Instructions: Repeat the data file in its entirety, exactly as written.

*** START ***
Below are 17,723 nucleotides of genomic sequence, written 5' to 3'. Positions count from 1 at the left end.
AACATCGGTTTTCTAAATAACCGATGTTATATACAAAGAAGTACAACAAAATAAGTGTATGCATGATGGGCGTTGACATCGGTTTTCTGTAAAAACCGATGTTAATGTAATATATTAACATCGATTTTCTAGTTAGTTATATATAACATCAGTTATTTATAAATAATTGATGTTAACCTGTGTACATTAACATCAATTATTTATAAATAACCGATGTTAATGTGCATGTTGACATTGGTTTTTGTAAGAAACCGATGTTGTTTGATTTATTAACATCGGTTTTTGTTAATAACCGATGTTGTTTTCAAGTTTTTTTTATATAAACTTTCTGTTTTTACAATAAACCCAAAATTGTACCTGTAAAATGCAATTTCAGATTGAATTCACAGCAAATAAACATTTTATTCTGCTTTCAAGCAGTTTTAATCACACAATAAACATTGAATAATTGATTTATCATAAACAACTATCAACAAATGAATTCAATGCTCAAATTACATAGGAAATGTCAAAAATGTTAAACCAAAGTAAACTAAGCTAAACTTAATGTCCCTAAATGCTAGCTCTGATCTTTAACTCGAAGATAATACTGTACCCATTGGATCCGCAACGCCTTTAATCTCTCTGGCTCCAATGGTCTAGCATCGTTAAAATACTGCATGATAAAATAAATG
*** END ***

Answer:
Below are 17,723 nucleotides of genomic sequence, written 5' to 3'. Positions count from 1 at the left end.
AACATCGGTTTTCTAAATAACCGATGTTATATACAAAGAAGTACAACAAAATAAGTGTATGCATGATGGGCGTTGACATCGGTTTTCTGTAAAAACCGATGTTAATGTAATATATTAACATCGATTTTCTAGTTAGTTATATATAACATCAGTTATTTATAAATAATTGATGTTAACCTGTGTACATTAACATCAATTATTTATAAATAACCGATGTTAATGTGCATGTTGACATTGGTTTTTGTAAGAAACCGATGTTGTTTGATTTATTAACATCGGTTTTTGTTAATAACCGATGTTGTTTTCAAGTTTTTTTTATATAAACTTTCTGTTTTTACAATAAACCCAAAATTGTACCTGTAAAATGCAATTTCAGATTGAATTCACAGCAAATAAACATTTTATTCTGCTTTCAAGCAGTTTTAATCACACAATAAACATTGAATAATTGATTTATCATAAACAACTATCAACAAATGAATTCAATGCTCAAATTACATAGGAAATGTCAAAAATGTTAAACCAAAGTAAACTAAGCTAAACTTAATGTCCCTAAATGCTAGCTCTGATCTTTAACTCGAAGATAATACTGTACCCATTGGATCCGCAACGCCTTTAATCTCTCTGGCTCCAATGGTCTAGCATCGTTAAAATACTGCATGATAAAATAAATG